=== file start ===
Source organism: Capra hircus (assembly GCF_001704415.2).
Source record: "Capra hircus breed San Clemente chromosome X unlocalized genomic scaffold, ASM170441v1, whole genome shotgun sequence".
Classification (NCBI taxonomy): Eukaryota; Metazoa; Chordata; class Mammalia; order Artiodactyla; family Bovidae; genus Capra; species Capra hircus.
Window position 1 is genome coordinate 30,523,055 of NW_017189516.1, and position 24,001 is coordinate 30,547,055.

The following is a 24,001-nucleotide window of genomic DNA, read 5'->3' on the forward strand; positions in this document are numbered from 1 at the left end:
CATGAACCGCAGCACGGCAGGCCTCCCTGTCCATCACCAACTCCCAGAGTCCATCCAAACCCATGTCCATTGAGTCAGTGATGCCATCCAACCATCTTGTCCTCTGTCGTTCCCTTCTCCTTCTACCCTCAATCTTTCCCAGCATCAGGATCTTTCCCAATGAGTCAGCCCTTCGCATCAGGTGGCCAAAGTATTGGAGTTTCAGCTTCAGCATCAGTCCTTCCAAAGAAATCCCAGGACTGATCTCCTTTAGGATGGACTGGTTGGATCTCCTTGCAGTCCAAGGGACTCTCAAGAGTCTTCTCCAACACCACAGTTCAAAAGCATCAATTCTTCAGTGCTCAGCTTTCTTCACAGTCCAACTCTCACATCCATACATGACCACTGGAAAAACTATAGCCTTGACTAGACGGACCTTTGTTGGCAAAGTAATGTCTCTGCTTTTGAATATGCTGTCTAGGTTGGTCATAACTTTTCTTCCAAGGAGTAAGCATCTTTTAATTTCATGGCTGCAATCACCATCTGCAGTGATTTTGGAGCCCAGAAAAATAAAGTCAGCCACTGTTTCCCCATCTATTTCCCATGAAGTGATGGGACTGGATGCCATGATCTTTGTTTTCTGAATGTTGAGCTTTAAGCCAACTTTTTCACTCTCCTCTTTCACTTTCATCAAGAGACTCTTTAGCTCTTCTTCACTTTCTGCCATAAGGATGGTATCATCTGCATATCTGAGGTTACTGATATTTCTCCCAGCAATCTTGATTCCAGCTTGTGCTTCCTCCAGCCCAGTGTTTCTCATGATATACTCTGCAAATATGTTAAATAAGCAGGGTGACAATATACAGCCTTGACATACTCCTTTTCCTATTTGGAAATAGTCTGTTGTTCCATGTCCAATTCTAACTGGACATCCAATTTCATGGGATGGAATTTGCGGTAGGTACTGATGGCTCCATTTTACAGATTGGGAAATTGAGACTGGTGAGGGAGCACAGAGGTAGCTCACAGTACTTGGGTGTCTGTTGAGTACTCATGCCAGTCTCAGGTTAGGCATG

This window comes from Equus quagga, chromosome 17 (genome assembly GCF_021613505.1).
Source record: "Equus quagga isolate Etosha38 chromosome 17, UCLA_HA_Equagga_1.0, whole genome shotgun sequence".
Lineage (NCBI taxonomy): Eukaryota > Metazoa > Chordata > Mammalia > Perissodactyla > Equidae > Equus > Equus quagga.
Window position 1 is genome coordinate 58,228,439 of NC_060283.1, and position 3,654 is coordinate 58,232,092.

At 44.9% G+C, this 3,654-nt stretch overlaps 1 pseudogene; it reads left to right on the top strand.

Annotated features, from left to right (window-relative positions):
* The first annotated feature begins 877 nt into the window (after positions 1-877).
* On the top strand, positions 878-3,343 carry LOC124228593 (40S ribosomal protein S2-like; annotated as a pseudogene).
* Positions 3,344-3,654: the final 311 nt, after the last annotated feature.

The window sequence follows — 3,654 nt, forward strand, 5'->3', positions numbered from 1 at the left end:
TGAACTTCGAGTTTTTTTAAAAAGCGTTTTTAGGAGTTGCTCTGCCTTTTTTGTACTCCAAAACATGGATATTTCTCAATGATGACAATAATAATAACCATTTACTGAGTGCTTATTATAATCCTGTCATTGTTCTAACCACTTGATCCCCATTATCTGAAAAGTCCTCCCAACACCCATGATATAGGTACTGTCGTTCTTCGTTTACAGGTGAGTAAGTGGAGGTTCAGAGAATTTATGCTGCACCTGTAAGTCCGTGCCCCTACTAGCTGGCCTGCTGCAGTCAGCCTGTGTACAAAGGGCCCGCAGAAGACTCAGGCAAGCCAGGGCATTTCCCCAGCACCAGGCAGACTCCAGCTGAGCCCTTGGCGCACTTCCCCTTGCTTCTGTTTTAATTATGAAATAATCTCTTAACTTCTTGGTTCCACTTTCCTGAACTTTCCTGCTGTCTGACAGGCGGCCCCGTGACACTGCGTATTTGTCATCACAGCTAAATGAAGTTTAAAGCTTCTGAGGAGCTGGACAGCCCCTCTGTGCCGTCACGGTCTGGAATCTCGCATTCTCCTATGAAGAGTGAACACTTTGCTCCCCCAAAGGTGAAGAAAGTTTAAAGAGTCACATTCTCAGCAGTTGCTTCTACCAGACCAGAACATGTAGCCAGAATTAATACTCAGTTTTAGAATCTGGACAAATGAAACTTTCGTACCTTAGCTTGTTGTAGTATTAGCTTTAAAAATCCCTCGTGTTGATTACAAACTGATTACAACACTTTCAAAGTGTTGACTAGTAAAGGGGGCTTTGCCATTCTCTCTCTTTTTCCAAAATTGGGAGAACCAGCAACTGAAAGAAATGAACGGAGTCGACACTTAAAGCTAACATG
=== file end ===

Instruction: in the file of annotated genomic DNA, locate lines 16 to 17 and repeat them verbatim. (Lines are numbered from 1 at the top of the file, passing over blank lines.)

The window sequence follows — 3,654 nt, forward strand, 5'->3', positions numbered from 1 at the left end:
TGAACTTCGAGTTTTTTTAAAAAGCGTTTTTAGGAGTTGCTCTGCCTTTTTTGTACTCCAAAACATGGATATTTCTCAATGATGACAATAATAATAACCATTTACTGAGTGCTTATTATAATCCTGTCATTGTTCTAACCACTTGATCCCCATTATCTGAAAAGTCCTCCCAACACCCATGATATAGGTACTGTCGTTCTTCGTTTACAGGTGAGTAAGTGGAGGTTCAGAGAATTTATGCTGCACCTGTAAGTCCGTGCCCCTACTAGCTGGCCTGCTGCAGTCAGCCTGTGTACAAAGGGCCCGCAGAAGACTCAGGCAAGCCAGGGCATTTCCCCAGCACCAGGCAGACTCCAGCTGAGCCCTTGGCGCACTTCCCCTTGCTTCTGTTTTAATTATGAAATAATCTCTTAACTTCTTGGTTCCACTTTCCTGAACTTTCCTGCTGTCTGACAGGCGGCCCCGTGACACTGCGTATTTGTCATCACAGCTAAATGAAGTTTAAAGCTTCTGAGGAGCTGGACAGCCCCTCTGTGCCGTCACGGTCTGGAATCTCGCATTCTCCTATGAAGAGTGAACACTTTGCTCCCCCAAAGGTGAAGAAAGTTTAAAGAGTCACATTCTCAGCAGTTGCTTCTACCAGACCAGAACATGTAGCCAGAATTAATACTCAGTTTTAGAATCTGGACAAATGAAACTTTCGTACCTTAGCTTGTTGTAGTATTAGCTTTAAAAATCCCTCGTGTTGATTACAAACTGATTACAACACTTTCAAAGTGTTGACTAGTAAAGGGGGCTTTGCCATTCTCTCTCTTTTTCCAAAATTGGGAGAACCAGCAACTGAAAGAAATGAACGGAGTCGACACTTAAAGCTAACATG